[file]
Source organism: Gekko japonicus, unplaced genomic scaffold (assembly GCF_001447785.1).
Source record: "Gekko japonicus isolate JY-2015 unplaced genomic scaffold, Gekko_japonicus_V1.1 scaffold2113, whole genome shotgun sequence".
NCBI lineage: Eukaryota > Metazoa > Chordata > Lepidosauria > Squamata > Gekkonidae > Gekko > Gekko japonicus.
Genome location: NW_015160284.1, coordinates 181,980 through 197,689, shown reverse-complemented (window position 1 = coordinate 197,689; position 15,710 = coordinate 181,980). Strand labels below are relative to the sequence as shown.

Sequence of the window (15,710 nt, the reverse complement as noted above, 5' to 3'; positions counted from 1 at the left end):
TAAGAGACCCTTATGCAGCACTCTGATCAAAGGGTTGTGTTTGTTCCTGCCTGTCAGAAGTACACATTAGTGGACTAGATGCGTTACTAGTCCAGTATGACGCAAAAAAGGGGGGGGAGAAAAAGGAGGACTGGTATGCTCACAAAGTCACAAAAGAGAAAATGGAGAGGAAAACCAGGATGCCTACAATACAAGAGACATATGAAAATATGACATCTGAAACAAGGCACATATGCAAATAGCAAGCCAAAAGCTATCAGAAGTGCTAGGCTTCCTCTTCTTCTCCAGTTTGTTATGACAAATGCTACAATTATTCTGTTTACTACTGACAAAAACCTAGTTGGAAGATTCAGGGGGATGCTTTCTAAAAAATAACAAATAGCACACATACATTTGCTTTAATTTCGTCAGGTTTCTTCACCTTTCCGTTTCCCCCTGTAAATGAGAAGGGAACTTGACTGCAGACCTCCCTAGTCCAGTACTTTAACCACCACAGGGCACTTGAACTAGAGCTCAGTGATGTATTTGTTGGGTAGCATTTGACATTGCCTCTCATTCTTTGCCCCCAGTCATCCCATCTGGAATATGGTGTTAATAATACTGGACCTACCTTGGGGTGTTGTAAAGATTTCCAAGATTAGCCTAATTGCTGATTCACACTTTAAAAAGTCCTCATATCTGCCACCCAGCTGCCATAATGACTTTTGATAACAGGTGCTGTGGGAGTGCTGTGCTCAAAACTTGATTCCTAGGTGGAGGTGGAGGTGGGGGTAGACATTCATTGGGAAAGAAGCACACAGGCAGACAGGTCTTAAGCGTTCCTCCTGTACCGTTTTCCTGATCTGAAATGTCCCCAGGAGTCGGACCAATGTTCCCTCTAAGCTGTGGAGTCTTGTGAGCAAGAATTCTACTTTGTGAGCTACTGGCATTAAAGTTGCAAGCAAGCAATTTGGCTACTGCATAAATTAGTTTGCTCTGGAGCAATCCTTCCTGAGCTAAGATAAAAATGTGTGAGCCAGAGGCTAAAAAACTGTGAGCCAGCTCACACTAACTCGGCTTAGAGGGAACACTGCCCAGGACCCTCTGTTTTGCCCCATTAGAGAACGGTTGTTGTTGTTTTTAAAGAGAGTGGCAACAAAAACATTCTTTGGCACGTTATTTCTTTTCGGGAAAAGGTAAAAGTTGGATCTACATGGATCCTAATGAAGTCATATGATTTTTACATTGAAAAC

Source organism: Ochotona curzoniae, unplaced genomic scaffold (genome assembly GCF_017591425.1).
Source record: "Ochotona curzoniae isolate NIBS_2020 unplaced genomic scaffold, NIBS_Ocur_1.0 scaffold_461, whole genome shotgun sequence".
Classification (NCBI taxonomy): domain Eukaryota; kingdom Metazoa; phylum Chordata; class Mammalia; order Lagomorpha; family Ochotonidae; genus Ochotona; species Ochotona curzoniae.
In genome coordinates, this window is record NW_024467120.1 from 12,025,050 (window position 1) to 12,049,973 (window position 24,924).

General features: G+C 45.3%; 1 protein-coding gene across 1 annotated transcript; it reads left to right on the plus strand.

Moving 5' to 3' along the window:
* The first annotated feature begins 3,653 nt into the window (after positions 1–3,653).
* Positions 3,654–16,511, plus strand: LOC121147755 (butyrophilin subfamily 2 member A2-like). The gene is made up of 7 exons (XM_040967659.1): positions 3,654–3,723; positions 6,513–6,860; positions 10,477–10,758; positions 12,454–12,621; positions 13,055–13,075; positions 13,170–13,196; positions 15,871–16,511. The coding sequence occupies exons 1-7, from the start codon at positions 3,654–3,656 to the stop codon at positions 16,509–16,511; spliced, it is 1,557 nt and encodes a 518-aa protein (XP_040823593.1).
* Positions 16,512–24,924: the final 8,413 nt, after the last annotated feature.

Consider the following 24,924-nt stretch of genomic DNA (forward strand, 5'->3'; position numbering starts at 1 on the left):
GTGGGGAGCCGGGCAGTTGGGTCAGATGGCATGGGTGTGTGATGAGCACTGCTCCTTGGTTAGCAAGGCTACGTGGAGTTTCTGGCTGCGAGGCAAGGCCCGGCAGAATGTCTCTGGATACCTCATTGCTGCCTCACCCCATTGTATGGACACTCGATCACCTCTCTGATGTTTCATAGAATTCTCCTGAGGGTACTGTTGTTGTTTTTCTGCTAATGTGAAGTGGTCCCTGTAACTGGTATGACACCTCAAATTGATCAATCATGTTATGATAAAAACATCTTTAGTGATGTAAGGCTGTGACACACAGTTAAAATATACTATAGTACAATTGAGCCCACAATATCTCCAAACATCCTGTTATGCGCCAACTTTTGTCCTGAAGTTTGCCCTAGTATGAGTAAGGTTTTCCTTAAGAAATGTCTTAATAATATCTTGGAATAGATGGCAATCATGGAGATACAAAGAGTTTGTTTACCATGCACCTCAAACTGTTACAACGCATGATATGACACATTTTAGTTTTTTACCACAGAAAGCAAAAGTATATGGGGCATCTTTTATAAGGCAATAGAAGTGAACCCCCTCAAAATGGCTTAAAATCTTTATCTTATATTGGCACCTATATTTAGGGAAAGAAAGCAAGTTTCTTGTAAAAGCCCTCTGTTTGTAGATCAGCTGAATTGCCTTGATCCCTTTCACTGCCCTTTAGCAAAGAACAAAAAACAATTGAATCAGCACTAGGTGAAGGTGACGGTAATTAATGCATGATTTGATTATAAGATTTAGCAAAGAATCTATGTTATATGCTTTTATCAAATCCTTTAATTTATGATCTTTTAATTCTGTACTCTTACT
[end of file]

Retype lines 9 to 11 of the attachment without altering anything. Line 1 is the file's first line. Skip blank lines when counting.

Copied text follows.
Classification (NCBI taxonomy): domain Eukaryota; kingdom Metazoa; phylum Chordata; class Mammalia; order Lagomorpha; family Ochotonidae; genus Ochotona; species Ochotona curzoniae.
In genome coordinates, this window is record NW_024467120.1 from 12,025,050 (window position 1) to 12,049,973 (window position 24,924).

General features: G+C 45.3%; 1 protein-coding gene across 1 annotated transcript; it reads left to right on the plus strand.